The Library’s intern Dan Hunt has been researching the musical influences on the works of fantasy writer J.R.R. Tolkien. The article below contains his preliminary findings.
“In the beginning Eru, the One, who in the Elvish tongue is named Iluvatar, made the Ainur of his thought; and they made a great music before him. In this Music the World was begun; for Iluvatar made visible the song of the Ainur, and they beheld it as a light in the darkness.” – J.R.R. Tolkien
From the early days of World War One to the 1970’s John Ronald Reuel Tolkien set about creating a fictional universe that could be as in-depth as the mythologies of Europe. Though an acclaimed scholar of Anglo-Saxon History and Literature (Tolkien was one of the leading “Beowulf” scholars at Oxford University), most recognize Tolkien for his collection of stories pertaining to “Middle-earth.” These stories include “The Hobbit,” “The Lord of the Rings” trilogy (The Fellowship of the Ring, The Two Towers, and the Return of the King), “The Silmarillion,” and “Unfinished Tales of Numenor and Middle-earth,” the latter two published posthumously.
Over the years, there have been a number of historical and literary interpretations and criticism regarding these stories. A common religious interpretation compares Christ-like motifs among characters like Gandalf the wandering wizard and King Aragorn. Scholars have pointed out historical parallels to medieval Europe in shaping the cultures of Rohan and Gondor, two central kingdoms in the Lord of the Rings trilogy. There has even been discussion of anti-industrialism and pro-environmentalism in regards to the details Tolkien gives in the ecology of Middle-earth, not to mention the personification of trees with the Ents and Huorns of Fangorn Forest, walking and talking tree beings. For a somewhat simple set of stories with the main theme being good triumphing over evil, there is certainly much to uncover and dissect.
There has been a glaring omission, however, in the interpretation of Tolkien’s works; the music of Middle-earth.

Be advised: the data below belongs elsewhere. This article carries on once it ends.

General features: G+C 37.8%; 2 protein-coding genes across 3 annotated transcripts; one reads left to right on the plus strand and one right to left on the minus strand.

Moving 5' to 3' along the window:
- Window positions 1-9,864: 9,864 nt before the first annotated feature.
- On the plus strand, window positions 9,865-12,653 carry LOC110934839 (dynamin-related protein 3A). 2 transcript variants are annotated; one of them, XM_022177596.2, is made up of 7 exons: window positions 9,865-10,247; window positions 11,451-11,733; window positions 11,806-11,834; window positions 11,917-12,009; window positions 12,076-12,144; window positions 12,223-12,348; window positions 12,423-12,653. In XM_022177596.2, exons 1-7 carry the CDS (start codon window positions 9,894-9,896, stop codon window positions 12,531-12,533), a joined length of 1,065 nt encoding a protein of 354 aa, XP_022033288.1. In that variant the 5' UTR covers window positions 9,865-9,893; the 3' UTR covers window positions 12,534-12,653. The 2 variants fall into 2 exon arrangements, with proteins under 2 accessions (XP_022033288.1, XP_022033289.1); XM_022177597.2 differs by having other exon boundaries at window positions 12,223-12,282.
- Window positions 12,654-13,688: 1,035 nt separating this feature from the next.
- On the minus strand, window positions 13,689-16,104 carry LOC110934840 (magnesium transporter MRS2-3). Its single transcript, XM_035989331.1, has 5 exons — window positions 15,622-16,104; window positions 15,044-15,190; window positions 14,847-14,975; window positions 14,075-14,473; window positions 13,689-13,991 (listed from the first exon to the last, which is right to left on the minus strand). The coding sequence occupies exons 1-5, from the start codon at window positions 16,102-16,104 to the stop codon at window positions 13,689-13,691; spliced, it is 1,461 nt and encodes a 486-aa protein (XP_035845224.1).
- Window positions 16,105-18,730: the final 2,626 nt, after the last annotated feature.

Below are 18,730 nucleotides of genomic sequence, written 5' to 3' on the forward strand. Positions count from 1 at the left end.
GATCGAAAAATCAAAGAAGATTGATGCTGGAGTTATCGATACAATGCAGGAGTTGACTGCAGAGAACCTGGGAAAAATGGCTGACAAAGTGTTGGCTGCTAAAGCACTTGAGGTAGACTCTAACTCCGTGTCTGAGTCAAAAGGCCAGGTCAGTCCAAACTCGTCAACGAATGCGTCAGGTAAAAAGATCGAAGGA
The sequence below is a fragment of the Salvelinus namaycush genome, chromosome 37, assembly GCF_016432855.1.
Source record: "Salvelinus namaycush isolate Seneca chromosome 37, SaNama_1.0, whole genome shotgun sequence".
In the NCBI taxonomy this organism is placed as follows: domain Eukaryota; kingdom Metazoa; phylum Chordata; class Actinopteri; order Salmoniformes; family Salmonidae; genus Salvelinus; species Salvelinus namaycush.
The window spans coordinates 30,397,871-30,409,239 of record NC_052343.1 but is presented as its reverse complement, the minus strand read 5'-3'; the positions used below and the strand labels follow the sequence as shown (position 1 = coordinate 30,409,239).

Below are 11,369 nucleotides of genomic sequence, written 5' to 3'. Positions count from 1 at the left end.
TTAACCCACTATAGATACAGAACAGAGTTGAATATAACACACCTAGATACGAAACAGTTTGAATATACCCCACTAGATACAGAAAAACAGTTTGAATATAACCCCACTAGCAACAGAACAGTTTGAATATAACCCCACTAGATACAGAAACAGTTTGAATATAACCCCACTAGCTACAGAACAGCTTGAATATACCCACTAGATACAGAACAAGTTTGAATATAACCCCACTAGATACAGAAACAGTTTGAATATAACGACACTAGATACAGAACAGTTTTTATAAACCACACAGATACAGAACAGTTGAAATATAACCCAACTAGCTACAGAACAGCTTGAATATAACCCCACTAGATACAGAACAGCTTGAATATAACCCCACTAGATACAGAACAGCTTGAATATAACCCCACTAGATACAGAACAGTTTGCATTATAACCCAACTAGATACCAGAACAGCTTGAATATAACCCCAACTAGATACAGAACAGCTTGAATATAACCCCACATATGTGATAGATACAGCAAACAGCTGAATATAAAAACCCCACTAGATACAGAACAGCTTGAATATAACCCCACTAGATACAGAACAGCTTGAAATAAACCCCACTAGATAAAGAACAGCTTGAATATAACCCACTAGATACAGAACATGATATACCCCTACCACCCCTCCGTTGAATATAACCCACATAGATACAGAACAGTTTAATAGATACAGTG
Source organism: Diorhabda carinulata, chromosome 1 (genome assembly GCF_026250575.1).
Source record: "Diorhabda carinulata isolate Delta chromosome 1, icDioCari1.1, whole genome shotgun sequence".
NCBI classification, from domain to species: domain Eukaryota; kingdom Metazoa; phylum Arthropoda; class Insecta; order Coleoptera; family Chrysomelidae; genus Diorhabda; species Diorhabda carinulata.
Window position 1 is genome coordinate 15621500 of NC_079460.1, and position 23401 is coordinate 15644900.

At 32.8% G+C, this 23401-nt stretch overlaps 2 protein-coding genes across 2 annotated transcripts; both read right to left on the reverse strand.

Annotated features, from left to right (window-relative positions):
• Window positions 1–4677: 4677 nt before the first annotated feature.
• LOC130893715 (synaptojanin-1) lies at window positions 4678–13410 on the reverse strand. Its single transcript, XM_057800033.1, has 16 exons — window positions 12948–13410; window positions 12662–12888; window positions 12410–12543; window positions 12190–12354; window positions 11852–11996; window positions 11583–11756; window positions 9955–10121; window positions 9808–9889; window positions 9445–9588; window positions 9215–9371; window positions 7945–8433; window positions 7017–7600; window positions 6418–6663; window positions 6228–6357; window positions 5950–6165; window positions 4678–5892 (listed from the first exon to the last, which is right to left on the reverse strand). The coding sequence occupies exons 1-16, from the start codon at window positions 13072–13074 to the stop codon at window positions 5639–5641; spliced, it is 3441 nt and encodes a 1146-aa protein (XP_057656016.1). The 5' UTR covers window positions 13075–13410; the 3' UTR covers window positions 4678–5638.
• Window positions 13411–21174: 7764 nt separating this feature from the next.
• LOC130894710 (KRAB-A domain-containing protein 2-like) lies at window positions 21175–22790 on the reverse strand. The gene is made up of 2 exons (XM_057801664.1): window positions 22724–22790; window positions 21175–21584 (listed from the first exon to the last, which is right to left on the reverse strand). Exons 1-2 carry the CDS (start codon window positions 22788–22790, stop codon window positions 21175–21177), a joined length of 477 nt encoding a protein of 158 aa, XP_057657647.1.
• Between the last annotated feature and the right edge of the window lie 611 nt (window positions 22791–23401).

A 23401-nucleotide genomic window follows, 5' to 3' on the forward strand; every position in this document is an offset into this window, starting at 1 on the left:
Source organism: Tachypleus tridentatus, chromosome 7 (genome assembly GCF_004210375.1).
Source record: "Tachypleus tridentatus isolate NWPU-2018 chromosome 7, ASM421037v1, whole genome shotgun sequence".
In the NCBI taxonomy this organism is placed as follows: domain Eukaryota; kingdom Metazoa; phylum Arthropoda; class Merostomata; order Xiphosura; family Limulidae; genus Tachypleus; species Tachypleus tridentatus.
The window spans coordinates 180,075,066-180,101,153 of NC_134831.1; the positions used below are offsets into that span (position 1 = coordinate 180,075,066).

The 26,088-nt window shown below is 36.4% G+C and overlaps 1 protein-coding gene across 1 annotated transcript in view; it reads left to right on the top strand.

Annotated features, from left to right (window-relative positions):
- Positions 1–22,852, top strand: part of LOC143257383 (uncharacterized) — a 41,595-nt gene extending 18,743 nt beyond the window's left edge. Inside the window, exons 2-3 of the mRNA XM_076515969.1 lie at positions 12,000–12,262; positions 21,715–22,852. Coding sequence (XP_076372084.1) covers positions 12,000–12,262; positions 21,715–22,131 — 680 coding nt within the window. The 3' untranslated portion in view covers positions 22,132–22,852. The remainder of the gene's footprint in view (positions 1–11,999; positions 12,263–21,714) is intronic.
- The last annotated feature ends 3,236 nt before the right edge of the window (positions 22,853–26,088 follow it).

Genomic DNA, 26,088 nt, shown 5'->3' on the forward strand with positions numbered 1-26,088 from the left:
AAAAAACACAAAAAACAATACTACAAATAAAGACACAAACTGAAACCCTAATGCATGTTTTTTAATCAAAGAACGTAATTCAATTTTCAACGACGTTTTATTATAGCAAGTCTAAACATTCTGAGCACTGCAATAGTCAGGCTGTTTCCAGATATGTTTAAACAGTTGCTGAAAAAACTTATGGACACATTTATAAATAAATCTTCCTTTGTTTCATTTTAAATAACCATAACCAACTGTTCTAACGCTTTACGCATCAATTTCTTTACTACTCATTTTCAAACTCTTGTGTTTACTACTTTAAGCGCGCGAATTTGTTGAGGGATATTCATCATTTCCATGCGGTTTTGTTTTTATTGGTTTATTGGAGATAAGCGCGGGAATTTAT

On the surface, this aspect of the “legendarium” (Tolkien’s term to describe his literary universe) may seem like extra world building that was added as a way to enhance the setting and characters; Tolkien admittedly knew little about music apart from what his wife played for him on piano and the occasional concert. So, can there be a lengthy analysis of this music if the author himself knew little on the subject?
Yes. And it is exhaustive.
In the next few weeks, I’d like to highlight some of the real world influences of song and music that appear in Tolkien’s stories. Many parallels can be drawn between the oral traditions and verse poetry of Old Norse civilizations from the work of Icelandic skalds to the tietajats of Finland. The resurgence of these myths in 19th century operas and symphonic poems of Wagner and Sibelius impacted the cultural landscape of Europe so much, that it is difficult not to consider their influence on the making of Middle-earth. The circumstances surrounding the performance of dirges, laments, merry-making, and story-telling in the literary universe has just as much room for interpretation as the songs being performed. Just as in our world, people keep stories and histories alive through music, they express their grief and happiness, and they commune with one another.
The first grouping of music I would like to highlight comes from the North Atlantic, Iceland. Settled by a hodgepodge of Scandinavian and Celtic immigrants around the late 9th century. These people utilized song and poetry as a means to communicate with one another, tell stories, and occasionally call upon divine powers.
Though ruled by Norway and later Denmark, Iceland’s geographic isolation allowed the people to maintain their customs without heavy interference or modification. As a result, many of the songs and poetry recited over 1000 years ago can be sung and read by Icelanders today. This is in part thanks to a number of court poets called Skalds; the bard who gets the most attention nowadays is a skald named Snorri Sturlusson who compiled several volumes of mythology, poetry, and history for his people. It is thanks to Snorri that the world can observe the details of Norse mythology from the Tales of Odin and the Mimir to the cataclysmic Ragnarok.
Here are several sources that relate the story-telling traditions of Medieval Iceland to the types of song and story craft that appears in the world of Middle-earth.
In the Library:
- The Poetic Edd. Hollander, Lee M. (Lee Milton), 1880-1972, ed. and tr. 1962. MAIN PT7234.E5 H6 1962
- Edda: Myths of Medieval Iceland: Sequentia (Musical Group) Music Library. Audio CD CD 9096.
- Snyder, Christopher. The Making of Middle-Earth: A New Look Inside the World of J.R.R. Tolkien. New York. Sterling. 2013.
- Library of Congress Archive of Folk Culture. “Rimur.” Library of Congress. 2019. https://www.loc.gov/item/2017701903/
For further details and specific examples of Iceland’s song and music traditions and their influence on Tolkien’s writing, please see this related blog post.
 Christopher Snyder. The Making of Middle Earth: A New Look inside the World of J.R.R. Tolkien. (New York. Sterling. 2013), 267.
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